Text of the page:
In the SmbClient Connectivity event log, we found an entry that confirmed that the SMB connection to 18.104.22.168 had failed, which was good news. However, the more curious thing was that the server name it was querying was an internal corporate network share that the laptop would connect to upon booting up according to other event logs. But the morning that the two employees were at the hotel, the standard corporate mapped network share resolved to the external IP address in question.
At the time of the incident, both devices were out of office and had not yet connected to the VPN at the time of the incident. We needed to figure out why the internal Windows share was resolving to 22.214.171.124. This made us take a closer look at the domain names associated with 126.96.36.199. We noticed that there were several hostnames resolving to 188.8.131.52 ended with ‘domain.com’. This led us to try to find any evidence of ‘domain.com’ on the laptop.
Eventually, while reanalysing the registry, an entry was found in the DHCP configuration, registry key ‘DhcpDomain’, for the hotel’s Wi-Fi. The SSID issued a default DNS search suffix of ‘domain.com’ to its users. In Windows, a domain suffix search list allows administrators to override the standard Domain Name Resolver (DNR), however in this case the Wi-Fi configuration took it upon itself to set a domain suffix.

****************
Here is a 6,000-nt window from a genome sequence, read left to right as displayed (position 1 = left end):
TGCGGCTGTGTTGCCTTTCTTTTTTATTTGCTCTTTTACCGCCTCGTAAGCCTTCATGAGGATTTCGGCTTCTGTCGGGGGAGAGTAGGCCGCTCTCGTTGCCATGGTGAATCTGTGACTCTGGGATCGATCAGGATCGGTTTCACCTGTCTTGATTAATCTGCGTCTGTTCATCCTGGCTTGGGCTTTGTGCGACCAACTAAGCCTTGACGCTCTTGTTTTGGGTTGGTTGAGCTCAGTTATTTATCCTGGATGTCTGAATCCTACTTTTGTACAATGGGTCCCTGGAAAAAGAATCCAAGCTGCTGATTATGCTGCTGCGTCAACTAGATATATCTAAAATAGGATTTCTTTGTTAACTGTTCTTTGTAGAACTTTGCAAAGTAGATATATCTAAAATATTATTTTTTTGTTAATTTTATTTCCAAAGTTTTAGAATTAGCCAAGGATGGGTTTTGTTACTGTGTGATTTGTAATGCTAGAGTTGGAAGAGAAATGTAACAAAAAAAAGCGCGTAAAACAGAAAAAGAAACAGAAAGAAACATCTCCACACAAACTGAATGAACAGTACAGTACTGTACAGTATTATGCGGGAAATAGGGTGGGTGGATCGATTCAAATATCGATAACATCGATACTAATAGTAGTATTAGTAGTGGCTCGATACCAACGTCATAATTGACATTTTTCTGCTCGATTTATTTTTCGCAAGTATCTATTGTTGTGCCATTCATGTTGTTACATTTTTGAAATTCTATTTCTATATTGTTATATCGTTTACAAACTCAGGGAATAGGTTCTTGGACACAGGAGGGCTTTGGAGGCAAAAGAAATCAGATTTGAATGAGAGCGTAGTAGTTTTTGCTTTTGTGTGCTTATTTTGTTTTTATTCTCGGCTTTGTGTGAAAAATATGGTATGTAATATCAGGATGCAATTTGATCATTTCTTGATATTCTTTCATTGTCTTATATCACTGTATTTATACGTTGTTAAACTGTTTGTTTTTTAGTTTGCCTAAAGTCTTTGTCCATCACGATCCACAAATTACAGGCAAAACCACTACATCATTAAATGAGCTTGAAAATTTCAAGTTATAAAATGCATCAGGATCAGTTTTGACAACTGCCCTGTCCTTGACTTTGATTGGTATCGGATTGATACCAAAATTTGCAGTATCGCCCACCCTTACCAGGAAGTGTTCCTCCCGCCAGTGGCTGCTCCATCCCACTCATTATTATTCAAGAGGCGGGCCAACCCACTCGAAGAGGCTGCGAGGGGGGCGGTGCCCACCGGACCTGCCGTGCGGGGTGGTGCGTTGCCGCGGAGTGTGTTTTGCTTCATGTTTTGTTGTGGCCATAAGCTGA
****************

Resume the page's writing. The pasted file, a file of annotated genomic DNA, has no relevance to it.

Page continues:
Domain suffixes are used to help resolve hosts that are typically specified without a domain name. Since the laptop was trying to connect to an internal network share by using a server name, the DHCP configuration obtained by the Wi-Fi appended the suffix ‘domain.com’ to create a fully qualified domain name (FQDN). It turns out that domain.com is a wild card domain that would always resolve to 184.108.40.206 given an unmapped hostname. This would mean that any prefix, like an internal server name, would resolve to that same IP. If an attacker was running a tool called Responder on 220.127.116.11, port 445 would be open and ready to capture SMB authentication attempts. The laptops would have sent their username and password hash to an attacker. Luckily, in this case, the cause of the traffic was a misconfigured Wi-Fi access point.
With this in mind, here are a few takeaways:
- Accessing Wi-Fi access points that are misconfigured or malicious is a clear risk. Typically, TLS and certificate pinning, if implemented correctly, will guard against man-in-the-middle attacks on most transports that use it. Ideally, we would not want staff to access public infrastructure that can subvert DNS or capture data such as SMB authentication tokens. All network traffic must flow over a corporate VPN when devices connect to untrusted networks. Network traffic must be prohibited before the VPN connection is established.
- Endpoint monitoring is important to detect suspicious events such as the one described in this post. This can be done with Sysmon and LogRythm like in our case.
- Organisations must have access to a threat detection and incident triage team that can respond to an alert quickly and effectively. With attackers becoming increasingly stealthy, it is useful to have a triage strategy for potential incidents and take each suspicious event seriously. Even though the above event turned out to be a false positive, it was still picked up because outbound SMB connections trigger an alarm, and the next time this happens, it could be malicious.
See part two here.
By Wicus Ross and Lauren Rudman.